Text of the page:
Assessing pleiotropy and mediation in genetic loci associated with chronic obstructive pulmonary disease

Margaret M. Parker, Sharon M. Lutz, Brian D. Hobbs, Robert Busch, Merry Lynn N. McDonald, Peter J. Castaldi, Terri H. Beaty, John E. Hokanson, Edwin K. Silverman, Michael H. Cho

Research output: Contribution to journalArticlepeer-review

Abstract

Genetic association studies have increasingly recognized variant effects on multiple phenotypes. Chronic obstructive pulmonary disease (COPD) is a heterogeneous disease with environmental and genetic causes. Multiple genetic variants have been associated with COPD, many of which show significant associations to additional phenotypes. However, it is unknown if these associations represent biological pleiotropy or if they exist through correlation of related phenotypes (“mediated pleiotropy”). Using 6,670 subjects from the COPDGene study, we describe the association of known COPD susceptibility loci with other COPD-related phenotypes and distinguish if these act directly on the phenotypes (i.e., biological pleiotropy) or if the association is due to correlation (i.e., mediated pleiotropy). We identified additional associated phenotypes for 13 of 25 known COPD loci. Tests for pleiotropy between genotype and associated outcomes were significant for all loci. In cases of significant pleiotropy, we performed mediation analysis to test if SNPs had a direct association to phenotype. Most loci showed a mediated effect through the hypothesized causal pathway. However, many loci also had direct associations, suggesting causal explanations (i.e., emphysema leading to reduced lung function) are incomplete. Our results highlight the high degree of pleiotropy in complex disease-associated loci and provide novel insights into the mechanisms underlying COPD.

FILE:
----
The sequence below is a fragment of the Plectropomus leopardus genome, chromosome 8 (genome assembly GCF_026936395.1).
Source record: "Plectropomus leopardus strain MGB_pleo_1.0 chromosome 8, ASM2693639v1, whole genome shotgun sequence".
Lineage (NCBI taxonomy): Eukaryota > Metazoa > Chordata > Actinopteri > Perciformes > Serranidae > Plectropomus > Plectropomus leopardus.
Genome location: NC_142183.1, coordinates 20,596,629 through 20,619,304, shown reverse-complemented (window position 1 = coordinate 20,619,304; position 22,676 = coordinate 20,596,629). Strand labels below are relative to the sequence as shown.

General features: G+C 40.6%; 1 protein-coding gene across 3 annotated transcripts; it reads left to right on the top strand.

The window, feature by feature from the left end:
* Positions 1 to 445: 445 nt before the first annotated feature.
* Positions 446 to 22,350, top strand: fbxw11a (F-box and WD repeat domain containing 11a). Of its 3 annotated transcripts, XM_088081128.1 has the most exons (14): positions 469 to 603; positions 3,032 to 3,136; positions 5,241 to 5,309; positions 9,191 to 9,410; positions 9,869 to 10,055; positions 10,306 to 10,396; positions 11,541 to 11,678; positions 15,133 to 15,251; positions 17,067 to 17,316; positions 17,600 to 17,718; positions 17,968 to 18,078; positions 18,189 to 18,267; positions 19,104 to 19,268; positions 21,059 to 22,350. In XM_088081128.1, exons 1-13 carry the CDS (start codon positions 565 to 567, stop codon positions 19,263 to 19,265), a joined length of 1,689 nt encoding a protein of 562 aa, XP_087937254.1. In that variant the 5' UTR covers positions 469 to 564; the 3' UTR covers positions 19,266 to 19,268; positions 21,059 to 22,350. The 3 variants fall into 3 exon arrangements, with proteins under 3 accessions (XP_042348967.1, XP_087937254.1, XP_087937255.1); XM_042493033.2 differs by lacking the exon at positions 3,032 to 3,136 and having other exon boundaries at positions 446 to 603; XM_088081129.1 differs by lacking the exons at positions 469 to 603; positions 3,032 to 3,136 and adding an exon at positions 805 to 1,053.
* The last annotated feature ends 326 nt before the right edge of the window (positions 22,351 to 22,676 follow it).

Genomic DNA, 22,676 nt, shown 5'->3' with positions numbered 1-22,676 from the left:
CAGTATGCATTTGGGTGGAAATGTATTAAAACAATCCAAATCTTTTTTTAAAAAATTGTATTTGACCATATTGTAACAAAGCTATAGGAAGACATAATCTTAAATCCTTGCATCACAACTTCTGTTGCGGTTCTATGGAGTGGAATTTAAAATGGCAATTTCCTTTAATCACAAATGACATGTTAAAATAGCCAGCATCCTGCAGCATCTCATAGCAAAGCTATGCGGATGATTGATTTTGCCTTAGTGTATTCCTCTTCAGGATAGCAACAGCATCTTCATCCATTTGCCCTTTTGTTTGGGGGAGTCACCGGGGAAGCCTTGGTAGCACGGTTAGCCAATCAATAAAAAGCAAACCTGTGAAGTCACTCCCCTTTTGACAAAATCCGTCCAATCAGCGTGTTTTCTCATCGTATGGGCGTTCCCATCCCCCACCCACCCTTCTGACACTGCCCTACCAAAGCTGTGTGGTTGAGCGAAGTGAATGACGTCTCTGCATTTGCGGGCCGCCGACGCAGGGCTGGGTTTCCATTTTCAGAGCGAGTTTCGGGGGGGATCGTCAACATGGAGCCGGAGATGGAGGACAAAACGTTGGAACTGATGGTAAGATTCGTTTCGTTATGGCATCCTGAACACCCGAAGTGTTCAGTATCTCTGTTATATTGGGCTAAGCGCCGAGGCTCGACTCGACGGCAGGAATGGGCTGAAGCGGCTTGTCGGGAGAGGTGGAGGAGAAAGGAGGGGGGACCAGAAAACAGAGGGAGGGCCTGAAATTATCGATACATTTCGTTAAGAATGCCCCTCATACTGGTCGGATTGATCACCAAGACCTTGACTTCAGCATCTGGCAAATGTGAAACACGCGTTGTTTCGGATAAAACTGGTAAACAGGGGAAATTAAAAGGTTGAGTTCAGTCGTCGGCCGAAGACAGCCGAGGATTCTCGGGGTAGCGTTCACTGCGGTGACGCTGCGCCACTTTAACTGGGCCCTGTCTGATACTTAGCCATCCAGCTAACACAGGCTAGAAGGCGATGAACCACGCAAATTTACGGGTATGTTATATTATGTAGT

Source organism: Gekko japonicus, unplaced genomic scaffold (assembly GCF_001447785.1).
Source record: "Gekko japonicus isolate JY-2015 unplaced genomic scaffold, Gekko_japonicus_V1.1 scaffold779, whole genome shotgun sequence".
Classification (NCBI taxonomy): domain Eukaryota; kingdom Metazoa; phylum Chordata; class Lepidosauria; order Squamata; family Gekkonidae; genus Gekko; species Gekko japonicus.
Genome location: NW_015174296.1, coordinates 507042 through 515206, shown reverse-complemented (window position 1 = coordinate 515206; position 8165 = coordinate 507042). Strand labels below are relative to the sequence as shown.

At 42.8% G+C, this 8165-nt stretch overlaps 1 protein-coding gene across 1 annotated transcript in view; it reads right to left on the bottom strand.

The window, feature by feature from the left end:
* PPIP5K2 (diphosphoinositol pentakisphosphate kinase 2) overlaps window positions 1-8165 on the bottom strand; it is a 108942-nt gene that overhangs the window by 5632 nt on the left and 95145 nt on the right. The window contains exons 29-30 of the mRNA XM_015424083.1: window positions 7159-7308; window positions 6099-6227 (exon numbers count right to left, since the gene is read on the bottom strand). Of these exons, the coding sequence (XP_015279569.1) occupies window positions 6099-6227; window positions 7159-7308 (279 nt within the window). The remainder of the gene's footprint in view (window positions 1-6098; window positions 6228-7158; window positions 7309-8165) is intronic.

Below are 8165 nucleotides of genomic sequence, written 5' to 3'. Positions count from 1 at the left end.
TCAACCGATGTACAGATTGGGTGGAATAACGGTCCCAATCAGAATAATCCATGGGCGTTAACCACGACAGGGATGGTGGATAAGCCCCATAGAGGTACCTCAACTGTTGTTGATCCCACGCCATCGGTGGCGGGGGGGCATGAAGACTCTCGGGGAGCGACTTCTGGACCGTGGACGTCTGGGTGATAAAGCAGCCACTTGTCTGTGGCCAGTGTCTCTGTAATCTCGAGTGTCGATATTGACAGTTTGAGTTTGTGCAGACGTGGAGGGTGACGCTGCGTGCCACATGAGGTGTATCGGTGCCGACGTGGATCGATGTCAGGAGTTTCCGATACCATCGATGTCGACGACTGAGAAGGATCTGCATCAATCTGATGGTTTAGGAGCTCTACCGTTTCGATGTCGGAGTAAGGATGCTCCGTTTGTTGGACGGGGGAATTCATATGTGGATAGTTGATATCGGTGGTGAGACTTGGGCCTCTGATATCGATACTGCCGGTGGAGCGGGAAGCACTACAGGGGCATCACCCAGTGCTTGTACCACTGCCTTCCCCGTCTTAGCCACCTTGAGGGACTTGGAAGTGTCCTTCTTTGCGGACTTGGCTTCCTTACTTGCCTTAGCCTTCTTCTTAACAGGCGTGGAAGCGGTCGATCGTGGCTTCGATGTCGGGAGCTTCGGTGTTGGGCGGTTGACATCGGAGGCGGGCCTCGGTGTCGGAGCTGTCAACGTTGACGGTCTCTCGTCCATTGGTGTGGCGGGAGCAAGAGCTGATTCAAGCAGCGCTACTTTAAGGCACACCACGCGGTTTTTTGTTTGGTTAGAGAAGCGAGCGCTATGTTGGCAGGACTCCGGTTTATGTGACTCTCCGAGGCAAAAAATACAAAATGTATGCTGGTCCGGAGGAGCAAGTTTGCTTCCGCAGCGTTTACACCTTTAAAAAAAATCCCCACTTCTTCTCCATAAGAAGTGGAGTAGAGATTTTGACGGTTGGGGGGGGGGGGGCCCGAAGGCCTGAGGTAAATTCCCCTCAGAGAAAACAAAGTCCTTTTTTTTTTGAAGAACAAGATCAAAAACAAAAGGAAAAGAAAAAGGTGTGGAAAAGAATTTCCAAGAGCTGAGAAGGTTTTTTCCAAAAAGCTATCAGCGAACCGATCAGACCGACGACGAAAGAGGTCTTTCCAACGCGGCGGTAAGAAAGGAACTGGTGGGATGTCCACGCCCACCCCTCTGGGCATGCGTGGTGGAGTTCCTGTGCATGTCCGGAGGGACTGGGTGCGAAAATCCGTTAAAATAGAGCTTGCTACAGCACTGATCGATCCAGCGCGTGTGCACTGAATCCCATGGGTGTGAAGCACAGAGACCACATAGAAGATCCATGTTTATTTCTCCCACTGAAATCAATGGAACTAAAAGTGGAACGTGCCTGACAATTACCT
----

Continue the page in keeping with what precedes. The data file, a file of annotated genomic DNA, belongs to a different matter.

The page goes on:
Original languageEnglish (US)
Pages (from-to)318-329
Number of pages12
JournalGenetic epidemiology
Volume43
Issue number3
DOIs
StatePublished - Apr 2019

Keywords

  • COPD
  • GWAS
  • causal inference
  • emphysema
  • mediation
  • pleiotropy

ASJC Scopus subject areas

  • Epidemiology
  • Genetics(clinical)

Fingerprint Dive into the research topics of 'Assessing pleiotropy and mediation in genetic loci associated with chronic obstructive pulmonary disease'. Together they form a unique fingerprint.

Cite this